Fullstack developers, newbie coders and anyone looking to build a comprehensive web app has to wade through flame wars when picking out the right technology for their project.
A robust team is strengthened by having developers comfortable in both stacks as well as greater business awareness. In fact, engineers need to go beyond understanding only development, the more they integrate into the entire business cycle, the stronger the whole team is. Once the needs of the business or client have been ascertained, then it’s appropriate to start asking what stack to use.
Different Stacks for Different Apps
It’s the role of a sales team and project manager to understand what a customer needs before building a web app. Only after this has been established does it makes sense to start talking about what tools to use.
Ruby on Rails is the star back end of large, monolithic sites such as Basecamp, Hulu and GitHub. Large apps that run on an absolutely massive scale can really benefit from being written in Ruby.
One of the key arguments made in the JS vs. Ruby on Rails debate is that using a single language on both the back and front end of a website adds simplicity. This is certainly a selling point for CTOs and project managers as familiarity with a single language is now enough to manage a complex project.
The Rails Community
Ruby on Rails has a robust community that allows developers to quickly build large and complex back ends. Ruby gems exist for many basic tasks and save programmers from having to reinvent the wheel for each new project. Furthermore, gems are vetted by a strong community, which adds to the overall security of projects built with Rails.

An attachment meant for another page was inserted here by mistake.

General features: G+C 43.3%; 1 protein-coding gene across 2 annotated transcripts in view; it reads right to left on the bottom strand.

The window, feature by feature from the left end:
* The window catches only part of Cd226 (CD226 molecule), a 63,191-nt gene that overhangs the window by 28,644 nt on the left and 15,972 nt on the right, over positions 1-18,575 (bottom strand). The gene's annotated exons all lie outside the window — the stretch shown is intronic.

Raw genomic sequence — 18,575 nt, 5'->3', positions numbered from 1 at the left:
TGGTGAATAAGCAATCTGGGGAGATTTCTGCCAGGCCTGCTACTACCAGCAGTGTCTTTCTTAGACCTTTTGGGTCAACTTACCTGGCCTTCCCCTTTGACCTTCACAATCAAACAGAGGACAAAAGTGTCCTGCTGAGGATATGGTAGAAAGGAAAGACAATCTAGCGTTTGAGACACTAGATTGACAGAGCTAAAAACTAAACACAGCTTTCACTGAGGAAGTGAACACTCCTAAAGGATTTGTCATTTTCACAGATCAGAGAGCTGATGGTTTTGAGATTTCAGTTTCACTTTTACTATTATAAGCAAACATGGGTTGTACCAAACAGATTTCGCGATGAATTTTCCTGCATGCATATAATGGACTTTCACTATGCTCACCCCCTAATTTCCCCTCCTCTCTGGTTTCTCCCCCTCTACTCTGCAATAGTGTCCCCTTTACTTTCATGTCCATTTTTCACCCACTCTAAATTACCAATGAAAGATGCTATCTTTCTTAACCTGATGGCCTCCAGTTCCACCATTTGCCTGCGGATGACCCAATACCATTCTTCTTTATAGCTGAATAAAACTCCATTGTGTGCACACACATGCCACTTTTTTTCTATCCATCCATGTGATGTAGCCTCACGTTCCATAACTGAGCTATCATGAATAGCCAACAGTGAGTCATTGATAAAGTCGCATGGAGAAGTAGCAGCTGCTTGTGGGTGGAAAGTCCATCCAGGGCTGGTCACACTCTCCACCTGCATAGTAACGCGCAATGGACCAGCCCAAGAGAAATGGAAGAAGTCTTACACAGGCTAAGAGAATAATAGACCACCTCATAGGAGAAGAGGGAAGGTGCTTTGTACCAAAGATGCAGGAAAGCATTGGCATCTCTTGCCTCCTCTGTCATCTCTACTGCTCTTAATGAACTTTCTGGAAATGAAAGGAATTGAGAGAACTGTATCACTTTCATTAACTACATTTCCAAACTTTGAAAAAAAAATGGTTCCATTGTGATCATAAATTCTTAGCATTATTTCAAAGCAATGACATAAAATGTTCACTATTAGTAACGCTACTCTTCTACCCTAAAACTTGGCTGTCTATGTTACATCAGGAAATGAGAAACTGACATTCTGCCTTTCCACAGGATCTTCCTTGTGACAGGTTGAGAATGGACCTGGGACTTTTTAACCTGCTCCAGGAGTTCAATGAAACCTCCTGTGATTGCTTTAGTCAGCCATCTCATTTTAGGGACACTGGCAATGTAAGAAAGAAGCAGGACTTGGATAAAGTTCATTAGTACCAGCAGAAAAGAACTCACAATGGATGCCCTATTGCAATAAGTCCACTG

The value of a strong developer community shouldn’t be underestimated by businesses. This helps engineers work more efficiently, get answer faster and debug code more easily.
The strict, almost draconian, set of best practices for Ruby on Rails also adds to the overall efficiency of large Rails projects. In the Rails community, there is often only a single acceptable way to do things. This makes it easier to add or replace engineers on a project. New developers can easily read code that someone else has written and pick up right where they left off.
Not Quite Anarchy
There’s no Accounting for Taste
Some developers simply prefer one language or stack over another one. This is just a personal, aesthetic preference. The flame wars on programming forums would do well to keep in mind that there’s often no explaining personal taste.
When the question of what stack to use is hashed out from the perspective of personal taste, businesses are forced to make critical decisions based on little more than the whims of engineers. This decision making paradigm is fraught with problems. The tool was made for business, not business for the tool.
Adding Depth to a Team
And the Winner is…